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End-of-Session Legislation: How MAPC’s Priorities Fared

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End-of-Session Legislation:
How MAPC’s Priorities Fared

On Tuesday night, the 191st General Court concluded its legislative session. While the legislature took a long break from advancing significant legislation, the past several days saw a flurry of activity, moving climate legislation, a transportation bond bill, and an economic development bond bill in the final days of the session. During this unprecedented session we are grateful for these important pieces of legislation.  

MAPC appreciates the hard work done by the Legislature, and in particular the leadership of Senate President Spilka, House Speaker Mariano, former Speaker Deleo, Senate Ways & Means Chair Rodrigues, and House Ways & Means Chair Michlewitz in advancing meaningful and impactful policies that will advance the Commonwealth. 

As Massachusetts’ legislative session drew to a close in the early Wednesday morning hours, many of MAPC’s legislative priorities were advanced by the legislature  

We respectfully ask the Governor to quickly sign all of these bills and advance so many of the priorities we have been working on this session.  

While several of our important priorities were not included in the final bills, we look forward to working with the 192nd General Court to promote and facilitate an equitable economic recovery for our Commonwealth.  

Climate Roadmap Bill

(S.2995)

The legislature’s Climate Policy Roadmap legislation sets the Commonwealth on a strategic and tactical path toward carbon neutrality by 2050. We are grateful for the leadership of Senate President Spilka, Speaker Ron Mariano and the conferees, Representatives Thomas Golden, Patricia Haddad and Brad Jones and Senators Michael Barrett, Cynthia Stone Creem, and Patrick O’Connor for bringing the bill forward. 

The bill not only provides new tools for municipalities and agencies, but also ensures that environmental justice and greenhouse gas emissions reductions are centered in the work of the Commonwealth, from pipeline safety and construction to energy supply and workforce development.

Transportation Bond Bill

(H.5248)

The five-year $16.5B transportation bond bill authorizes significant funding that will expand mobility options and improve transit accessibility across the Commonwealth. There are also a number of policy items that will help build a more equitable transportation system. While the bill does not lay significant new revenue for transportation as we had hoped at the start of the session, it lays important groundwork for continued action to raise broad-based revenue.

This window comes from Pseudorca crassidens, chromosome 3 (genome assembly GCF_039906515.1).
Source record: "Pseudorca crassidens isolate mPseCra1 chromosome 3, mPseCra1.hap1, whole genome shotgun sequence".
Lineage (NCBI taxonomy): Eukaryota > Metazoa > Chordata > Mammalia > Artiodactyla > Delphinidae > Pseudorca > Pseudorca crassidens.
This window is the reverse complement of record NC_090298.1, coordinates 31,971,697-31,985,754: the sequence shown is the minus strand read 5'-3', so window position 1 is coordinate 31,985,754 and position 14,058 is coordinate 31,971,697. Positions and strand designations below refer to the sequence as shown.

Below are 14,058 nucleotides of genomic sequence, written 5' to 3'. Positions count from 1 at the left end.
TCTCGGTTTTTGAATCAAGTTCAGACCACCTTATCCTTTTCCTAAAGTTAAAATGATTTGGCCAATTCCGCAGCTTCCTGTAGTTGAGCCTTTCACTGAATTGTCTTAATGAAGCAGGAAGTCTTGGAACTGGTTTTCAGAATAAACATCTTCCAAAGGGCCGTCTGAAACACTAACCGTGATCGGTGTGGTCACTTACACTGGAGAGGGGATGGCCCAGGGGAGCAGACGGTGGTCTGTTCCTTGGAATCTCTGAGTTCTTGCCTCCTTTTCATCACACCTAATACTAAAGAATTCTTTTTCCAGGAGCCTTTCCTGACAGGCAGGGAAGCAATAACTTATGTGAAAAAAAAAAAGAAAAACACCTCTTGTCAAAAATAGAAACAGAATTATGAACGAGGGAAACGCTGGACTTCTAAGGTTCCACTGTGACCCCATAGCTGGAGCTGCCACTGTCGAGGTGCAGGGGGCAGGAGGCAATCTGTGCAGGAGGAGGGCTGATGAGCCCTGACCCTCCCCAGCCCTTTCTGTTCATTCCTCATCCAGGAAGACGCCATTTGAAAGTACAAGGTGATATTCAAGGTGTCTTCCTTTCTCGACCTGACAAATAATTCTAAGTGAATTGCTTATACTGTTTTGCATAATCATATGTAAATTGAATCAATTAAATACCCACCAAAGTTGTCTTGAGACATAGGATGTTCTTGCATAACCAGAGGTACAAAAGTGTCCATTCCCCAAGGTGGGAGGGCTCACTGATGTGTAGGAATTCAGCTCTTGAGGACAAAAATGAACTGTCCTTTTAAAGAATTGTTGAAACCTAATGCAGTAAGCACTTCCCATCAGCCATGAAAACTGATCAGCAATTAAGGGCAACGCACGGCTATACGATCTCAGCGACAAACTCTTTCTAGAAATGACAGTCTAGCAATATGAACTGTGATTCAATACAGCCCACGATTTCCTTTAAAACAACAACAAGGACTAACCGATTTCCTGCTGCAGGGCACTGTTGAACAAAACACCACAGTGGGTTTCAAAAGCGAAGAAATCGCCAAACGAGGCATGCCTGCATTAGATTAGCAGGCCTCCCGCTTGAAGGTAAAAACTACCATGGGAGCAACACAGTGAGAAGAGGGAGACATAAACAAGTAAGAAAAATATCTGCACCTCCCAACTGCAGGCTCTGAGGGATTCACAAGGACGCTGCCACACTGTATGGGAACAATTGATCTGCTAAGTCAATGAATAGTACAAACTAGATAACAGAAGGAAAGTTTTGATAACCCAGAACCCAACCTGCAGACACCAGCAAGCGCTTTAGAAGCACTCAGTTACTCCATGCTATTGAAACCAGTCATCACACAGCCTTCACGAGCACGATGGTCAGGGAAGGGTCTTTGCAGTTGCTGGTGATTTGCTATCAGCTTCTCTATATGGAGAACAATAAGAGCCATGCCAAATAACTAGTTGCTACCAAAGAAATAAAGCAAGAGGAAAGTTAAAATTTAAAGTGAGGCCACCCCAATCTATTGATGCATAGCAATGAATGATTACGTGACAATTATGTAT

Two of MAPC’s priorities around Regional Ballot Initiatives and micro-mobility provisions were not included in the final bill. We will continue to work with the Legislature next session to ensure transportation investments are a core component of an equitable economic recovery. 

Economic Development Bond Bill

(H.5250)

This five-year $626M bill authorizes significant funding for business development and assistance, economic development planning funds, support, and meaningful housing  

MAPC applauds the Legislature for including the Housing Choices language, proposed by the Governor, in this bond bill. Housing Choices has been a top priority of the Agency for the past three years. This language eliminates barriers to building new housing by reducing the voting threshold on specific zoning practices from 2/3 supermajority to a simple majority. MAPC believes that these modifications in state law, coupled with Governor Baker’s dedication of planning resources, technical assistance, and capital dollars, will help up us to address our regional housing challenges. The bill includes language requiring multi-family zoning around MBTA stations. Unfortunately, the final bill did not include inclusionary zoning as part of the new Housing Choices changes. 

We are also glad that these changes will be in effect before upcoming Town Meetings, where many important housing and zoning proposals are usually taken up. This is a meaningful reform to Massachusetts’s outdated zoning. 

We recognize the challenges in crafting this economic development bond bill, given the unique circumstances stemming from the COVID pandemic. This bond is a critical step in providing assistance to small businesses and laying the foundation to retrain workers and bring them back into the workforce. These funds and programming will help set up the next iteration of relief and recovery. 

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